Buyers who purchase apartments in unfinished developments have more information at their fingertips than ever before, with third-party listing sites offering instant access to online regulatory filings and other public records.
“Buyers are equipped as never before knowing practically every aspect of a property before having to commit,” said Erin Boisson Aries. “Everything—from airplane tickets to cars, to art, to disposable household goods—is purchased with fair-market value readily ascertainable, with a few swipes on their phone.”
But some developers, feeling more vulnerable to legal action if their projects don’t meet expectations, have responded to greater consumer scrutiny with obfuscation, withholding information where legally possible or padding it with disclaimers and wordiness. Nevertheless, buyers and their advocates can leverage abundant public info—and even the lack thereof—to identify the best home that both suits their lifestyle and is a safe investment.
The depth and kinds of information developers disclose to the public vary greatly among states and countries, depending on the local laws and standard industry practices.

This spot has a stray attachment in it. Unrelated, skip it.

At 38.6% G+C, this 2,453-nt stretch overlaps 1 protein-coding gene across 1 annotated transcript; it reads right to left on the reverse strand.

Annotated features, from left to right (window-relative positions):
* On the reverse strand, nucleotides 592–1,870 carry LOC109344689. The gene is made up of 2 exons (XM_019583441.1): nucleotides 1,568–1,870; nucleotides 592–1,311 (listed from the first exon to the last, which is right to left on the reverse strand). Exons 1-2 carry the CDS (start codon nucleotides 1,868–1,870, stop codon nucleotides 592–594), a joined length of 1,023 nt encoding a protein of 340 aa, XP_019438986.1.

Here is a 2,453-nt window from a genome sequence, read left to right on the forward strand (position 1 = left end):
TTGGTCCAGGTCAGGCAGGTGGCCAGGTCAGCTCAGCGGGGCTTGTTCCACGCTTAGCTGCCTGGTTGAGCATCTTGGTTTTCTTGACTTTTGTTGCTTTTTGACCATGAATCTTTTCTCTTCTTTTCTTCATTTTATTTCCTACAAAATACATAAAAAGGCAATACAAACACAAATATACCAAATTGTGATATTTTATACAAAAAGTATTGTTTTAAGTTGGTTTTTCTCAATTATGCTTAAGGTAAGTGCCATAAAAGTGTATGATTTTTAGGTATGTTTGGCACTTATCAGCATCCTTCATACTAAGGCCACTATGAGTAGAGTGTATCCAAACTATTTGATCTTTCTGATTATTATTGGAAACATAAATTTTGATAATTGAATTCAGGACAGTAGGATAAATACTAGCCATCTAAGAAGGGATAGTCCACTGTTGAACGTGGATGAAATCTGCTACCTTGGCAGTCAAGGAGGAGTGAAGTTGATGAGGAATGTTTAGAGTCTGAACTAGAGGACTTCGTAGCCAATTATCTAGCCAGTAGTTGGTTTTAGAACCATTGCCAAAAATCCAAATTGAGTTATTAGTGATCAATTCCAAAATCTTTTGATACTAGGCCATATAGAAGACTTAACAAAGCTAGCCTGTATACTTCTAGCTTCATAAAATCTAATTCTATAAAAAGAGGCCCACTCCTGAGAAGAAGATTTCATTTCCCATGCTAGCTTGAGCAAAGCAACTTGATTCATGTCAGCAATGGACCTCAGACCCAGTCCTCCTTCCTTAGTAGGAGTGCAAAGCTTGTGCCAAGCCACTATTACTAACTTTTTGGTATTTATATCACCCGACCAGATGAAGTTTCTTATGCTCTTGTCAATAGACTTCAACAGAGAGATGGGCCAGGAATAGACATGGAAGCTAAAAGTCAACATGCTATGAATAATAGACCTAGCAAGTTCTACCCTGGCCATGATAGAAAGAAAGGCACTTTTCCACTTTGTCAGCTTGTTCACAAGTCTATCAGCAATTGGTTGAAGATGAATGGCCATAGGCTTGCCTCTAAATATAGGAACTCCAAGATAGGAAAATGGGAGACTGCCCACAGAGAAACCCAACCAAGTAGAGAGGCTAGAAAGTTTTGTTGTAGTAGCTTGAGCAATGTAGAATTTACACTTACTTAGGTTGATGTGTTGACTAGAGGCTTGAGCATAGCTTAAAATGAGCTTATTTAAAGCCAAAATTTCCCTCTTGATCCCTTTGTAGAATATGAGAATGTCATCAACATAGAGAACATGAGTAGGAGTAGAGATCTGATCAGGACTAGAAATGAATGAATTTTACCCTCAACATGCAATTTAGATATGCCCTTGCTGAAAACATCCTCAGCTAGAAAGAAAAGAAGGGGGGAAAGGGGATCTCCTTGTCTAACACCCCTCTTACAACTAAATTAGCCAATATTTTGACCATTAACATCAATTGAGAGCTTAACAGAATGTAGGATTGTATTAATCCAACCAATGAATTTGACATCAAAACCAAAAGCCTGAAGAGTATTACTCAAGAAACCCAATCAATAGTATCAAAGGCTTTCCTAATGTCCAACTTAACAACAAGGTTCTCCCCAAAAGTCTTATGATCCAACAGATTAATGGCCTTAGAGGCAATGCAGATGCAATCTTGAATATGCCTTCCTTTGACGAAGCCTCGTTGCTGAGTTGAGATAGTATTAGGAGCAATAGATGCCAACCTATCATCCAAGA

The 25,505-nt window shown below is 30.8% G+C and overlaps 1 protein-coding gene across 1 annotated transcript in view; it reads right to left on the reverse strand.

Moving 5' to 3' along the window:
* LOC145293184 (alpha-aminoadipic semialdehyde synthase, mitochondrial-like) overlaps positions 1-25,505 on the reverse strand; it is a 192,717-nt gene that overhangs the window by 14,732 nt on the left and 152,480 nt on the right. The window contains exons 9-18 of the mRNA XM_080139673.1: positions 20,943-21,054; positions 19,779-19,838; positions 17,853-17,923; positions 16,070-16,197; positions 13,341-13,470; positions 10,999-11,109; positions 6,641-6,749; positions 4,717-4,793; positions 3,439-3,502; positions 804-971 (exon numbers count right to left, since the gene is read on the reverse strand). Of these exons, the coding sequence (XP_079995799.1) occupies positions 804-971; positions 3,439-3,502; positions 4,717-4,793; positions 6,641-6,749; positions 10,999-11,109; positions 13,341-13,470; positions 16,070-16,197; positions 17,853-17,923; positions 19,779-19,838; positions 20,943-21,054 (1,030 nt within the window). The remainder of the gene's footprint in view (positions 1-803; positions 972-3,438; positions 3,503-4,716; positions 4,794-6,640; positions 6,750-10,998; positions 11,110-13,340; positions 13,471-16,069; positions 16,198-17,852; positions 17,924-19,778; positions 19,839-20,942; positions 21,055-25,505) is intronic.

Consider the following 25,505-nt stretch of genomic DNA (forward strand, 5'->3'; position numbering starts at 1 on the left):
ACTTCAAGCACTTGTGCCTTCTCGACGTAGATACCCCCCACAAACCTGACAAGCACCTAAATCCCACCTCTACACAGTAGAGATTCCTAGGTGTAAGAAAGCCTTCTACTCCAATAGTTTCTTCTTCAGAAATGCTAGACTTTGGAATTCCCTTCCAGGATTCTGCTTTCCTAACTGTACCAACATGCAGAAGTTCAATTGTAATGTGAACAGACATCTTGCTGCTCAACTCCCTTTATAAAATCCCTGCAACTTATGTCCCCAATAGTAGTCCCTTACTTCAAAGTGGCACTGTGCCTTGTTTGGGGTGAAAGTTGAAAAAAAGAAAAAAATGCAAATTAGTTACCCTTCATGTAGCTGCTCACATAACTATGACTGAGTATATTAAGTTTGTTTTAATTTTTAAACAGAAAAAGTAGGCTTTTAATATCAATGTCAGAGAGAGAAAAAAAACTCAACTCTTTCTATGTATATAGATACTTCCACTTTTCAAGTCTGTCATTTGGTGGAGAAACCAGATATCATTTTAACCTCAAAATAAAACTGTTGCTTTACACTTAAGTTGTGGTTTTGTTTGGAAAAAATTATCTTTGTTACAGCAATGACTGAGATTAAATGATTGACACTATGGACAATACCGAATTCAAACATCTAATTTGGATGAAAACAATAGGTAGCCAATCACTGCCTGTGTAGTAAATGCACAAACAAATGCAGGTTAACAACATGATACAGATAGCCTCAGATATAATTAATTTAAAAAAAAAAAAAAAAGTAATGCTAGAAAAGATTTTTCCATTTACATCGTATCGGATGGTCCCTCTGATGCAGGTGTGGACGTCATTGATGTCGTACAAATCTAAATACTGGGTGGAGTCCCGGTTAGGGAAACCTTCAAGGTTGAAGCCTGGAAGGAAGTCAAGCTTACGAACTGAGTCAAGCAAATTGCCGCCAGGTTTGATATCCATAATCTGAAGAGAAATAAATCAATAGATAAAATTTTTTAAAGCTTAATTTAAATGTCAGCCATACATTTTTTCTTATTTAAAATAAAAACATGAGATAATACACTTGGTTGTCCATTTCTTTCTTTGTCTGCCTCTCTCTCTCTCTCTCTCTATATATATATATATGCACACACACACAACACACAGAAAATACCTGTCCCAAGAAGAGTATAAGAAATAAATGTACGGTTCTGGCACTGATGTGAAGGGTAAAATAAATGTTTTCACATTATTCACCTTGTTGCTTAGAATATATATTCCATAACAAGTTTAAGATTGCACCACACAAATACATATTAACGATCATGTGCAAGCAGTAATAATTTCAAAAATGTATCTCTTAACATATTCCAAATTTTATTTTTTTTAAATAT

No matter where you’re house hunting, however, become familiar with what most developers choose to disclose about their unfinished projects and let that standard be a guide. A developer that obscures significantly more information about a building than its peers—such as availabilities, the number of units already in contract and at least some prices—should throw up a red flag.
New York City
New York state law requires developers to file a novel-sized document called an offering plan detailing the building, its common spaces, each unit and its specifications.
Buyers should read the offering plan carefully for disclaimers on square footage, ceiling heights and other physical attributes, which could be subject to a 5% variance or more. Developers can also severely underestimate property taxes for each unit by thousands if not tens of thousands of dollars by qualifying their data as subject to change, Ms. Olshan said.
In most cases, developers are not required to disclose a schedule of which units are in contract and negotiated prices, but some developers do through the multiple listing service and their eagerness to report such activity early on is often a good sign.